History of the Medway Queen
Three books are available through our online shop covering these topics in more detail.
One (shown right) covers the history of the ship from 1923 through to the beginning of the hull rebuild.
The next covers that rebuild in detail with many behind the scenes pictures from the Albion Dockyard.
A third book was published in 2016 to celebrate the 50th anniversary of The Medway Queen Club.
All books are available at the Visitor Centre, through the online shop and from society stands at events etc.
Medway Queen was ordered in 1923 and entered service on the Strood-Chatham-Southend-Herne Bay route the following year. With occasional excursions elsewhere she served on the same route until the beginning of the Second World War. Chatham Navy week was an annual highlight and in 1937 the ship ran an excursion to the Coronation Naval Review at Spithead.
The ship was requisitioned in 1939 and converted for mine-sweeping. In 1940 HMS Medway Queen joined the 10th Mines-weeping Flotilla based in Dover. The 10th Flotilla played a key part in 'Operation Dynamo' in May-June 1940. The ship was estimated to have evacuated 7,000 men while shooting down three Axis aircraft.
In 1946/7 she was refitted and returned to civilian use. The famous Invicta motif was placed on the ship's funnel and in 1954 there was the addition of a bracket on the funnel for navigation lights. In the early 1960s paddle steamers were struggling to compete with newer-type vessels and the Medway Queen made her last voyage to Southend on 9th September 1963.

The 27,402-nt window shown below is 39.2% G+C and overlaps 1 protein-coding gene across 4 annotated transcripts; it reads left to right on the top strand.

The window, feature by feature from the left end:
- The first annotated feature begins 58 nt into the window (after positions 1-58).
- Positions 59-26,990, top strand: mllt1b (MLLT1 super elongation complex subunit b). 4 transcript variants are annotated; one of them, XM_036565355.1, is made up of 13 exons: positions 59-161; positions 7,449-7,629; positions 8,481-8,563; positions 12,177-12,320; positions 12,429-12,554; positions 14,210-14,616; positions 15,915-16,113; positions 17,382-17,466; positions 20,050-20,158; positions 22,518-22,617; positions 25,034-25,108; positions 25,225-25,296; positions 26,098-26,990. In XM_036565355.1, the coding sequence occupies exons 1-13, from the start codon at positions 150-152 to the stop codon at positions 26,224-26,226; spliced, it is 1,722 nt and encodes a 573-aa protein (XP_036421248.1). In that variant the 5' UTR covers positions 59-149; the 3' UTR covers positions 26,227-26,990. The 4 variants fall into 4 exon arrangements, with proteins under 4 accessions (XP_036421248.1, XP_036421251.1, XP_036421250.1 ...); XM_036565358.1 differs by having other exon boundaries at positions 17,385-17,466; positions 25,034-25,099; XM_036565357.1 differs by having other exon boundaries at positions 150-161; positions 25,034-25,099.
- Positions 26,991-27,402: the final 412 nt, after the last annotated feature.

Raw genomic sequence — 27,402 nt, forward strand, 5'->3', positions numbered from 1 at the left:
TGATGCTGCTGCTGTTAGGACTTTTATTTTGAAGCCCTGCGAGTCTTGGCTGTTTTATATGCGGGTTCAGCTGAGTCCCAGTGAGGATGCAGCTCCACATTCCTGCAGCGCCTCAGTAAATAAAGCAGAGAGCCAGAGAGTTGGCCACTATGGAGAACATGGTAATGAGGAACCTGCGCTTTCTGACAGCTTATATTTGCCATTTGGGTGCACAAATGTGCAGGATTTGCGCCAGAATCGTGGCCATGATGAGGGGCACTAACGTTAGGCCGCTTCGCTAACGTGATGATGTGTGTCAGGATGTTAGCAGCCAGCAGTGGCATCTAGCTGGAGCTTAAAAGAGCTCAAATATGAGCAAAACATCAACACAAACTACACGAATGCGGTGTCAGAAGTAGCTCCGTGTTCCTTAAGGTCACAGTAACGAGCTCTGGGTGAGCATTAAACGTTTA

After several attempts at preservation had failed, the ship was purchased by three businessmen, Alan Ridett, Colin Ridett and Robert Trapp in August 1965. She was towed by the tug Dhulia to the Isle of Wight and became a restaurant & nightclub. The Medway Queen Club was popular for wedding receptions and the on-board restaurant was a favourite with locals and holidaymakers alike. In the evenings the it became a night club with disco and live music.
Following the closure of the Medway Queen Club, the ship suffered hull damage and became semi-submerged in the river Medina. In 1984 she was moved back to the River Medway on a pontoon. The current Medway Queen Preservation Society was formed in 1985 to support this endeavour and later became owners of this historic vessel.
After many years of frustration and hard work the society secured the backing of the Heritage Lottery Fund and, later, the European Regional Development Fund to rebuild the ships hull and establish a base and workshop at Gillingham Pier. The hull rebuild was undertaken in Bristol and completed in late 2013. Medway Queen was towed back home and is now moored at Gillingham Pier where she can be visited.